Justice Minister Emily Yiolitis on Saturday pledged the state’s support to a woman ordered by courts to hand her young son over on Monday, so he can be returned to his father in the US.
The mother of five-year-old Leonidas, along with family members and supporters, gathered outside the justice ministry on Saturday calling for help from authorities to ensure the boy’s best interest, after the father won his court case accusing the mother of abducting their son from New York and bringing him to Cyprus in 2017.
The mother told reporters during the protest that she wanted the father in her son’s life but would have preferred for a gradual reunification, proposing visits initially by the father and later by the boy to the US so that they can form a bond.
She added, however, that she fears handing over her son on Monday, without knowing what will happen to him.
“At this stage, it is an outrage, I am being deprived of the right to know where my son will be, travel with my son, being with him in the US,” she said, bursting into tears.
She said she would not mind paying for her son’s tickets to travel to the US to visit his father. That way, she said, the boy would feel safe knowing he will be able to return to his mother. She added that the father can also come visit and spend some time with the boy in Cyprus to get to know each other.
“This is violent what is going on,” she said, asking how it could be right for someone so young to “go, all alone without your mother?”
Yiolitis, who met with the group outside her ministry, said the state would help ensure that the child has a smooth transition in the US and in anything else that could be done.
She also pledged her support to the mother and Leonidas. Yiolitis said, adding that as a divorced mother herself she knows how difficult it is for a mother to be separated from her child.
She said, however, judicial decisions must be respected and that the mother did not follow the appropriate legal procedures in the US to ensure her rights and those of her child. “However, we will not judge her, nor will we ‘punish’ her for not following the right procedures in the US, believing that this was the best way to protect her child.”
She said the state would stand by her, while respecting the court decision which ruled that the child’s country of usual residence is the US, and he must return there.
She noted that the custody of the child has yet to be decided in the US and that this is the beginning and not the end of the process.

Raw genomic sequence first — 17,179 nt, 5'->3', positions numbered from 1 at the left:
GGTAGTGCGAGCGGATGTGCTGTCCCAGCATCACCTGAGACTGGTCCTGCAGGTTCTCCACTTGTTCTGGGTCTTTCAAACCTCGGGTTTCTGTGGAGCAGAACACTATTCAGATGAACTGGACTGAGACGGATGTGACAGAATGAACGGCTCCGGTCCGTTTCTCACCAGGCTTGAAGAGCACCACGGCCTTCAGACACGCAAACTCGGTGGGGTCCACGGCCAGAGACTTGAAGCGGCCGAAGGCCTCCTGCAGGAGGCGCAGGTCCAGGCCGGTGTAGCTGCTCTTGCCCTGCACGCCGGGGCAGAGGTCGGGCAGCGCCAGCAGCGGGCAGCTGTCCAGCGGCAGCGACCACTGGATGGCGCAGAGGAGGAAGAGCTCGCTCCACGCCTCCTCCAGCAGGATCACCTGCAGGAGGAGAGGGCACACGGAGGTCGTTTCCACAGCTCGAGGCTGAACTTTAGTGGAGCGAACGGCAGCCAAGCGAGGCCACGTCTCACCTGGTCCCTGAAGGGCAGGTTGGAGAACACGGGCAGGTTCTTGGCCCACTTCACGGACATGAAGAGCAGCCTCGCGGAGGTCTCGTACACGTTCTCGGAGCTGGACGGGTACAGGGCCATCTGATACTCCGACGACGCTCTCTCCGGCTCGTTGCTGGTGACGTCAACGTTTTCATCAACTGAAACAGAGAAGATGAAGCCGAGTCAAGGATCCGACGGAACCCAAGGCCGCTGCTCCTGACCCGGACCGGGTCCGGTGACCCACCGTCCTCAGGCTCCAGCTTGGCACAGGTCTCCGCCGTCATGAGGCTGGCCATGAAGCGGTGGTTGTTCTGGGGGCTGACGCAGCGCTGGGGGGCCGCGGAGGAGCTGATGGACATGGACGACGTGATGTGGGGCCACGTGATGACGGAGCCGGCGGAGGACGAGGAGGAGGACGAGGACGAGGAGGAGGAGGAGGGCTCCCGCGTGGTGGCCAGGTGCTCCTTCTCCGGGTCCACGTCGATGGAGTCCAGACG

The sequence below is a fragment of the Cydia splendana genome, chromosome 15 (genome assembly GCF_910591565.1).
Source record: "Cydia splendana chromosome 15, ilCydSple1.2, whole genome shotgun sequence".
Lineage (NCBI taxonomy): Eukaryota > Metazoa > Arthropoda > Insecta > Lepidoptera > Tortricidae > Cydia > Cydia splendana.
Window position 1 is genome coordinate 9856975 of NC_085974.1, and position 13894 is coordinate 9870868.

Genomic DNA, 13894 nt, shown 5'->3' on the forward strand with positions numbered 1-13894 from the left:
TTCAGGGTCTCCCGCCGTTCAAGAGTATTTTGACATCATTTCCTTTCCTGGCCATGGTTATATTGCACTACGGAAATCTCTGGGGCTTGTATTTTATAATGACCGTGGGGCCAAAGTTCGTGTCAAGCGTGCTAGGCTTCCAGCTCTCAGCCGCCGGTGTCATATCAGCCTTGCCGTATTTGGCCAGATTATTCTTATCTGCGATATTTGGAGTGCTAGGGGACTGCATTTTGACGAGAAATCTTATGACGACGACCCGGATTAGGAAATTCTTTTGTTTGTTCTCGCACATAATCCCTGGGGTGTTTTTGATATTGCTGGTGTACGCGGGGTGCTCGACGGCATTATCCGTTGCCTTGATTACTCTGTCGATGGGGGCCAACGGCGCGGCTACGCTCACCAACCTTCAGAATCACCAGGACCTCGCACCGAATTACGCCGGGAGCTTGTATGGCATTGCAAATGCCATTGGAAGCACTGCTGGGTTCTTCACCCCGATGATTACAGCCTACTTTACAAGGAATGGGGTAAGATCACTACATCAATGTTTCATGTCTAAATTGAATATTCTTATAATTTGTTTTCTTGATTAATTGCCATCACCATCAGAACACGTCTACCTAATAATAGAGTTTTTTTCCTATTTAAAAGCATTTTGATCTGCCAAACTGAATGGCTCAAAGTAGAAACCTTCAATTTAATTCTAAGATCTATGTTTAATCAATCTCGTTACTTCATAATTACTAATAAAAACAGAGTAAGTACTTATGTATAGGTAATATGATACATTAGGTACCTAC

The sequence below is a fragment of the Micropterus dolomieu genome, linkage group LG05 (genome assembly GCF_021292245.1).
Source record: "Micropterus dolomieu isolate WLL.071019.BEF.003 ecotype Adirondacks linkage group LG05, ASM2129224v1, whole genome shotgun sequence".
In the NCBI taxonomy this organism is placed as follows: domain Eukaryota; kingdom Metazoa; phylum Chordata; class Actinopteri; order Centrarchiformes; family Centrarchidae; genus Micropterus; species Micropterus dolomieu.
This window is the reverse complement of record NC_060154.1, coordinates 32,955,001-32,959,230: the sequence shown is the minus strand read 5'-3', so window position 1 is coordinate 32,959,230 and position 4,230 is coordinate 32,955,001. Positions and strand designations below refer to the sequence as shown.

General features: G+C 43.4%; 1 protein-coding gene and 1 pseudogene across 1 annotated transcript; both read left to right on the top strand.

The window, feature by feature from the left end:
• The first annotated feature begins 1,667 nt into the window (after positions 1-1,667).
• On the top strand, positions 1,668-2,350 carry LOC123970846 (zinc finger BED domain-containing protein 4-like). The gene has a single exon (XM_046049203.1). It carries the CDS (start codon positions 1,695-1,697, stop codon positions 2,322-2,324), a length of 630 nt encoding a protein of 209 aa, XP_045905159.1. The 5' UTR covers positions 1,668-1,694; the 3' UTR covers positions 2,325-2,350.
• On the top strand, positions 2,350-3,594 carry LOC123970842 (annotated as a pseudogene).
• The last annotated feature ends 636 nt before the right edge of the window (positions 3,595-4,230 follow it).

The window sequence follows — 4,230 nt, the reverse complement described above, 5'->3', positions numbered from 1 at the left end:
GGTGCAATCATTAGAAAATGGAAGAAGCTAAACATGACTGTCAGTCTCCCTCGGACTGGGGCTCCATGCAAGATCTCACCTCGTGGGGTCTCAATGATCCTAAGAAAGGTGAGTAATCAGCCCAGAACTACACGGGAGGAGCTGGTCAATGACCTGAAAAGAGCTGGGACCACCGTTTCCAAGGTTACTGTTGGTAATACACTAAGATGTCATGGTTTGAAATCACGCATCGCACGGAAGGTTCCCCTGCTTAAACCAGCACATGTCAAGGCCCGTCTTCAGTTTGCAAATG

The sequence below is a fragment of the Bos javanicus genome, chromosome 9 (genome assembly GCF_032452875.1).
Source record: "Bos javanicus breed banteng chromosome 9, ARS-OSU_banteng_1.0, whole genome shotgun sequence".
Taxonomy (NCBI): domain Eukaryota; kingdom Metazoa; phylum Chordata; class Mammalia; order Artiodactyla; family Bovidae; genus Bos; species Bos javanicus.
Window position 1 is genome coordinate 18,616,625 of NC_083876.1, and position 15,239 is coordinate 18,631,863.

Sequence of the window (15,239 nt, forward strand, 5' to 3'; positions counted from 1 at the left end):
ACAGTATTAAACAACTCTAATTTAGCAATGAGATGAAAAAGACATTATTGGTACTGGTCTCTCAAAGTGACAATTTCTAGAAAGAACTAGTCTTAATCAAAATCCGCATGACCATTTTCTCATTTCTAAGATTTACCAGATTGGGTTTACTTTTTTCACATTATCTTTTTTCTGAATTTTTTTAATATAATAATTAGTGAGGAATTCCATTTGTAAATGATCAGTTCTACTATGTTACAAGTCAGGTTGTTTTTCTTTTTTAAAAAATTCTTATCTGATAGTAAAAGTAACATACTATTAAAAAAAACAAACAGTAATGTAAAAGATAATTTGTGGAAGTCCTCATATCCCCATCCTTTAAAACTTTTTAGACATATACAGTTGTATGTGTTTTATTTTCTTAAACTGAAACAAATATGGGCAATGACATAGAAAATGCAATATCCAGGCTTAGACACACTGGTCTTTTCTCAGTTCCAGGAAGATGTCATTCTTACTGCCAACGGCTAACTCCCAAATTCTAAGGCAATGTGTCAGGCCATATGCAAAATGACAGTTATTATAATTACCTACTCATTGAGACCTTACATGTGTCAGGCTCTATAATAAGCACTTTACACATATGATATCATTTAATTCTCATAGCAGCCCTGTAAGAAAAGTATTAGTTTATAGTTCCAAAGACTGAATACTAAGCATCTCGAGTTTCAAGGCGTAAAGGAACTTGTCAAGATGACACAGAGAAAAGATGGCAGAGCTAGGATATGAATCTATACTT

“It is a painful path for the mother, in which we will be companions,” she said. The minister said all competent authorities in the US, including the National Child Centre, will assist in the smooth transition and integration of the boy for the duration of the custody trial.
Legal advice will also be forthcoming, she said.
But her comments did little to assuage family members who called on authorities to ask the boy what he wanted.
“It is unfair, inhumane, they ought to ask him, he has a voice, he has an opinion, knows what is going on, he is five years old,” a woman said.
Last February, a Paphos family court ruled that the woman ought to immediately return her underage son to his father in the US. The father, a US national, had reported the woman for abducting the child from New York where they lived when he was 12 months old and bringing him to Cyprus in 2017.
The woman, who said she was forced to flee, citing psychological and physical violence by her partner, had filed a motion to suspend the decision arguing among others that he risked going through a physical and mental ordeal if he was to return.
The father’s lawyer, Panayiotis Tsangaris, told the Cyprus News Agency that the supreme court had rejected the appeal and that the delivery of the child was suspended until March 29.
A support group said in a statement that the Cypriot state needed to immediately intervene to ensure that the mother will travel with her child.
According to the group, the mother is called to hand over the five-year-old on Monday at noon “without any knowledge of where the child will be, how and when he will travel, in what conditions he will live, who and how will take care of the child while the father will work, who will ensure the daily communication of the mother with her child, who will ensure the health and safety of the child in this transition.”